This section is from the book "The Law Of Contracts", by William Herbert Page. Also available from Amazon: Commercial Contracts: A Practical Guide to Deals, Contracts, Agreements and Promises.
If the defrauded party has conveyed title to land by reason of fraud as to a collateral matter, he can not in most jurisdictions recover such land by an action at law, such as ejectment.1 His remedy, and his only remedy, is a suit in equity to cancel such conveyance.2 If the plaintiff in an ejectment action claims under a deed which was procured by fraud in the inducement, the defendant can not attack such deed for such fraud unless by statute and a reconveyance is not necessary, the grantor may have cancellation in equity if there is, in such jurisdiction, a court of full equity powers, having statutory authority to act.11
8 Rockwell v. Capital Traction Co., 25 D. C. App. 98.
9 Pacific Mut. Life Ins. Co. v. Webb, 157 Fed. 155.
10 Vandervelden v. Chicago & Northwestern Ry., 61 Fed. 54; Pacific Mut. Life Ins. Co. v. Webb, 157 Fed. 155; Maine Northwestern Development Co. v. Northern Commercial Co., 213 Fed. 103 (obiter).
1 Rogers v. Colt, 21 N. J. L. 704; Jackson v. Hills, 8 Cow. (N. Y.) 290; Gant v. Hunsucker, 34 N. Car. 254, 55 Am. Dec. 408.
2 United States. Blackburn v. Wooding, 56 Fed. 545, 6 C. C. A. 6.
Alabama. Gewin v. Shields, 167 Ala. 593, 52 So. 887.
Illinois. Pittenger v. Pittenger, 208 111. 582, 70 N. E. 699; Hursen v. Hursen, 212 111. 377, 103 Am. St. Rep. 230, 72 N. E. 391; Fischer v. Fischer. 245 111. 426, 92 N. E. 283; Little v. Dyer, 35 111. App. 85.
Indiana. Westphal v. Heckman, 185 Ind. 88, 113 N. E. 299.
Massachusetts. Lefevre v. Chamberlain, 228 Mass. 294, 117 N. E. 327.
Michigan. Grogg v. Maynard, 164 Mich. 535, 129 N. W. 723; Cochran Timber Co. v. Fisher, 190 Mich. 478, 157 N. W. 282.
Mississippi. Horn v. Beatty, 85 Miss. 504, 37 So. 833.
New York. Adams v. Gillig, 199 N. Y. 314, 32 L. R. A. (N.S.) 127, 92 N. E. 670.
Oklahoma. Rumbaugh v. Rumbaugh, 39 Okla. 445, 135 Ac. 937.
Oregon. Hall v. Catherine Creek equitable defenses may be made in an action at law.3 A conveyance of land may be rescinded on the application of the grantee because of fraudulent representations as to the title made by the grantor.4 An exchange of realty may be rescinded for fraud as to the area of one of the tracts.5 A conveyance of realty to the grantor's wife may be rescinded for her fraud in accepting such conveyance when she did not intend to live with the grantor after she had induced him to convey such realty.6 Rescission will be given on the application of the creditor for fraud in representing that the loan would be used to discharge a prior lien;7 or for fraud in obtaining a release of a prior mortgage and the substitution of a later mortgage by representing that there were no subsequent incumbrances.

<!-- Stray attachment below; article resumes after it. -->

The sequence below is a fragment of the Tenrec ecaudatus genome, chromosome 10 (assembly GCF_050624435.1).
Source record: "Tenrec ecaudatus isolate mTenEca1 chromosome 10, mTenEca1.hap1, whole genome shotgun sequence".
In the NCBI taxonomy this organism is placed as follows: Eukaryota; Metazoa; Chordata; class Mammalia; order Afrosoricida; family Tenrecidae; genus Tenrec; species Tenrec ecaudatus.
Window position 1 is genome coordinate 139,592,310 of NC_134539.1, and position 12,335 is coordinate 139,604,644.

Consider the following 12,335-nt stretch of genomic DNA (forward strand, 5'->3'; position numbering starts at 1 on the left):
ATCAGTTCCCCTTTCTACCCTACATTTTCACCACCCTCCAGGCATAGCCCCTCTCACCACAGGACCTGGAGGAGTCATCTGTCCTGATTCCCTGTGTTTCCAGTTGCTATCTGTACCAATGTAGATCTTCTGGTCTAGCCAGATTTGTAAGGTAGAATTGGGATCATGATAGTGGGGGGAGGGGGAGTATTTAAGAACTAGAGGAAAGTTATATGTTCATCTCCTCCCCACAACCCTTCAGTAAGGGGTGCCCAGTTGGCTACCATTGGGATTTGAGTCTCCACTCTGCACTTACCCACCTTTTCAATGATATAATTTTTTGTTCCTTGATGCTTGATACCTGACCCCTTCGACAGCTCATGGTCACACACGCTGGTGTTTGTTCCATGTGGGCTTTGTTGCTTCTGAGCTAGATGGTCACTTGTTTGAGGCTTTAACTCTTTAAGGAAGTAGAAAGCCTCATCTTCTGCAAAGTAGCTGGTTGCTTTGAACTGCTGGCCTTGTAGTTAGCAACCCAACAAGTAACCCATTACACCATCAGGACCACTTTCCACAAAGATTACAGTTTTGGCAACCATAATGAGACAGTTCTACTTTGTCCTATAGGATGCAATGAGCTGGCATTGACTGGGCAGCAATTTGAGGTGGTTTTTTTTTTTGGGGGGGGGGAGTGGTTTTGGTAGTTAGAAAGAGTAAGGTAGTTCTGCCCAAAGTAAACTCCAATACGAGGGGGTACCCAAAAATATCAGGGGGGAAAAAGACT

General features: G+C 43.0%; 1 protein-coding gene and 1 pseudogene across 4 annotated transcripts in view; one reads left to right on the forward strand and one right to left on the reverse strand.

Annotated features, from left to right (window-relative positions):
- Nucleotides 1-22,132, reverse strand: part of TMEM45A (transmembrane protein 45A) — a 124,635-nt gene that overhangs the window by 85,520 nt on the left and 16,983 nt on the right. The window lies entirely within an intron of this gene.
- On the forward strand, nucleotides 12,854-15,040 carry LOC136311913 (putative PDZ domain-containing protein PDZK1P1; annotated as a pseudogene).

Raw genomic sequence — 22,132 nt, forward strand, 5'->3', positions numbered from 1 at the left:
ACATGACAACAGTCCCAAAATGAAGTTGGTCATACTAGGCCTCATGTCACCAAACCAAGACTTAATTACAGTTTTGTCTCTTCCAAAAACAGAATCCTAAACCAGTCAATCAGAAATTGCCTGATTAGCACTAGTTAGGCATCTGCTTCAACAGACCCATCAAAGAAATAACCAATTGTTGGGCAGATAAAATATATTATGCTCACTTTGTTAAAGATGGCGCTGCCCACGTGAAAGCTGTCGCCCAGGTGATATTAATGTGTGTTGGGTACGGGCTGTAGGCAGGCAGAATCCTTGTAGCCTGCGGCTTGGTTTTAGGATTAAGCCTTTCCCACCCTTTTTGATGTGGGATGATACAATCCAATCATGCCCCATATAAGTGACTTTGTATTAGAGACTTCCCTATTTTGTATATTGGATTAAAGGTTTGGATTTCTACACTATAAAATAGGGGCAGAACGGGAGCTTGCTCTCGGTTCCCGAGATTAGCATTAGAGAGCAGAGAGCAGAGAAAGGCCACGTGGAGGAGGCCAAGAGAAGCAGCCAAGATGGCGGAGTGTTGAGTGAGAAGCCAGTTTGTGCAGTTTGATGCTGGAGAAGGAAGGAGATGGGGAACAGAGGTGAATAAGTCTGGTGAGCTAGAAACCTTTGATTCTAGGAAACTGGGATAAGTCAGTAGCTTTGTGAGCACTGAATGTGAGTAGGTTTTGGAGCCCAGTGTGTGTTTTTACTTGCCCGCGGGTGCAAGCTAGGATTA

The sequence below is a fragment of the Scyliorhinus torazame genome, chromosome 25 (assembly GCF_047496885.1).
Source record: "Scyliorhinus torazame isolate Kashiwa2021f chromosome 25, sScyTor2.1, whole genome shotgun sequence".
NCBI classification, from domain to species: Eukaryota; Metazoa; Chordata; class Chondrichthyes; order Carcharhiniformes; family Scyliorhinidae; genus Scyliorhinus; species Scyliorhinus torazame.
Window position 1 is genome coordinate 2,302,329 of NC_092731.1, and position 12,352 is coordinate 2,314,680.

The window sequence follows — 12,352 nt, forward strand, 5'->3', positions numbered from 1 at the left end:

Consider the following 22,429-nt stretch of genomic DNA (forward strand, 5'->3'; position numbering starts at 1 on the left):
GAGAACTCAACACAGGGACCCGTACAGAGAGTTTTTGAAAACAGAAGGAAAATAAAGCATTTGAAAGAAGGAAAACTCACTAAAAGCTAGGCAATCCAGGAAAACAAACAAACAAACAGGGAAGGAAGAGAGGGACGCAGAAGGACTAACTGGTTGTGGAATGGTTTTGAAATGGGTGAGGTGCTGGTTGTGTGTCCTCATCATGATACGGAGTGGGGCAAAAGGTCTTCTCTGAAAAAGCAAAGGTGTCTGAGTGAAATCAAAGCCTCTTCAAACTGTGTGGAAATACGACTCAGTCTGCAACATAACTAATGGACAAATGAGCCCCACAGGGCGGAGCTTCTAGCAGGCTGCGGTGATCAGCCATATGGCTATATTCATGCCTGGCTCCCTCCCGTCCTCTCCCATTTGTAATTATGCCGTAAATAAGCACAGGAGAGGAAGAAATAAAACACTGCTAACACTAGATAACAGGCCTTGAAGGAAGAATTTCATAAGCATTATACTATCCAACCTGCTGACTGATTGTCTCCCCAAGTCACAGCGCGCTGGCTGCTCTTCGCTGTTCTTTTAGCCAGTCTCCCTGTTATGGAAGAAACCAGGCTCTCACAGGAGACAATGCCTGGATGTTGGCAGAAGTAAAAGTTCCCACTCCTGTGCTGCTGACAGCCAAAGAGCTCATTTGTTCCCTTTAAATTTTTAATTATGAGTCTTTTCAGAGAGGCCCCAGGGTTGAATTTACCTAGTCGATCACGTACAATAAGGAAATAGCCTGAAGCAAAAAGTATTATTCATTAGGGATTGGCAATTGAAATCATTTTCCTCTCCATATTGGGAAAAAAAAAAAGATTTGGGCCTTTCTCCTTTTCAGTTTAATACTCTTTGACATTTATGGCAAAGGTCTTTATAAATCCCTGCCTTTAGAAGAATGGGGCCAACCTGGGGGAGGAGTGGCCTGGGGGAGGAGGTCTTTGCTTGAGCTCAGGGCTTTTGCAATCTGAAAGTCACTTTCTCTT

In some jurisdictions, however, there were no courts of equity powers, or the equity powers of the courts of chancery were very limited, and equity did not have power to set aside a conveyance of realty for fraud in the inducement. Under such circumstances the common-law courts assume the power to set conveyances of land aside for fraud in the inducement rather than to hold that such conveyances were valid and that there was no remedy of any sort for such fraud.8 As a result, when courts of equity were created in such jurisdictions, or when full equity power was conferred upon them, they found that the courts of law were giving relief in such cases, and accordingly the courts of equity sometimes held that they could not give relief, since there was a full, adequate and complete remedy at law.9 Subsequent legislation, however, hasr in some cases, restored this jurisdiction of equity.10 Even in a jurisdiction in which a deed obtained by fraud is absolutely void,.
Develop. Co., 78 Or. 585, L. R. A 1916C, 996, 153 Ac. 97.
Washington. Chilberg v. Aiken, 77 Wash. 249 [sub nomine, Chilberg v. Boyd, 137 Ac. 487].
West Virginia. French v. McMillion, 79 W. Va. 639, L.R. A. 1917D,228,91 S. E. 538; see also Matteson v. Wagoner, 147 Cal. 739, 82 Ac. 436; Bormann v. Hatfield, 96 Wash. 270, 164 Ac. 921 [sub nomine, Bormann v. Vyverberg, L. R. A. 1917E, 1052].
3 Wells v. Caywood, 3 Colo. 487; Union Brewing Co. v. Meier; 163 111. 424, 45 N. E. 264; Taylor v. King, 20 Va. (6 Munf.) 358, 8 Am. Dec. 746.
4 Kathan v. Comstock, 140 Wis. 427, 28 L. R. A. (N.S.) 201, 122 N. W. 1044.
5 Lefevre v. Chamberlain, 228 Mass.. 294, 117 N. E. 327.
6 Hursen v. Hursen, 212 111. 377, 103 Am. St. Rep. 230, 72 N. E. 391.
7 Matteson v. Wagoner, 147 Cal. 739, 82 Ac. 436.
8 Pratt v. Pond, 87 Mass. (5 All.) 50; Bassett v. Brown, 100 Mass. 355.
9 Pratt v. Pond, 87 Mass. (5 All.) 59; Bassett v. Brown, 100 Mass. 355.
10 Billings v. Mann, 156 Mass. 203, 30 N. E. 1136.
The right of a grantor to have rescission for fraud by which he is induced to execute a deed, is superior to the lien of judgment creditors whose judgments were rendered prior to such conveyance.12 A deed which cancels a conveyance for fraud cancels the fraudulent contract of sale under which the deed was delivered.13 One who has been induced to purchase land by fraudulent representations, and who rescinds such contract because of such fraud, is not entitled to a lien on such land for the amount which he has paid in advance under such fraudulent contract.14 If rescission of a conveyance of realty is granted on the application of the grantee who has been in possession of such realty, such grantee can not recover interest upon the purchase money which he has paid in.15